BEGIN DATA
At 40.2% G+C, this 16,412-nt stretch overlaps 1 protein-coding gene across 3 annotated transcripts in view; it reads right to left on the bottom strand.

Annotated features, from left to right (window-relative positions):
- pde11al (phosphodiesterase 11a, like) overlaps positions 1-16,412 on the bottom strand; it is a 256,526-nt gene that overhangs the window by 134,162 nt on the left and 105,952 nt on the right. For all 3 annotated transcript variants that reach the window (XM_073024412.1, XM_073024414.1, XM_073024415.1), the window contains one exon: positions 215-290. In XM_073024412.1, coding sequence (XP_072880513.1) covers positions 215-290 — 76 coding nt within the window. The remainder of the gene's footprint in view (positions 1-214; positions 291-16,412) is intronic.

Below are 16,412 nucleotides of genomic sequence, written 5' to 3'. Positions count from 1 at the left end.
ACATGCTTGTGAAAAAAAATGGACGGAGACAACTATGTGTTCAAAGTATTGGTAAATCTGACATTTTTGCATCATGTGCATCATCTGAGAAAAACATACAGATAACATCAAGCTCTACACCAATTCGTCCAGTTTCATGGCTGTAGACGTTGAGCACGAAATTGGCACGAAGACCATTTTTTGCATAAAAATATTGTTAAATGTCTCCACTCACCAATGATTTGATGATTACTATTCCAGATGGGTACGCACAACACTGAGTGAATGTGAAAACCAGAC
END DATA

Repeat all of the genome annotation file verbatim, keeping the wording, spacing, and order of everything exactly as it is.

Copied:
At 40.2% G+C, this 16,412-nt stretch overlaps 1 protein-coding gene across 3 annotated transcripts in view; it reads right to left on the bottom strand.

Annotated features, from left to right (window-relative positions):
- pde11al (phosphodiesterase 11a, like) overlaps positions 1-16,412 on the bottom strand; it is a 256,526-nt gene that overhangs the window by 134,162 nt on the left and 105,952 nt on the right. For all 3 annotated transcript variants that reach the window (XM_073024412.1, XM_073024414.1, XM_073024415.1), the window contains one exon: positions 215-290. In XM_073024412.1, coding sequence (XP_072880513.1) covers positions 215-290 — 76 coding nt within the window. The remainder of the gene's footprint in view (positions 1-214; positions 291-16,412) is intronic.

Below are 16,412 nucleotides of genomic sequence, written 5' to 3'. Positions count from 1 at the left end.
ACATGCTTGTGAAAAAAAATGGACGGAGACAACTATGTGTTCAAAGTATTGGTAAATCTGACATTTTTGCATCATGTGCATCATCTGAGAAAAACATACAGATAACATCAAGCTCTACACCAATTCGTCCAGTTTCATGGCTGTAGACGTTGAGCACGAAATTGGCACGAAGACCATTTTTTGCATAAAAATATTGTTAAATGTCTCCACTCACCAATGATTTGATGATTACTATTCCAGATGGGTACGCACAACACTGAGTGAATGTGAAAACCAGAC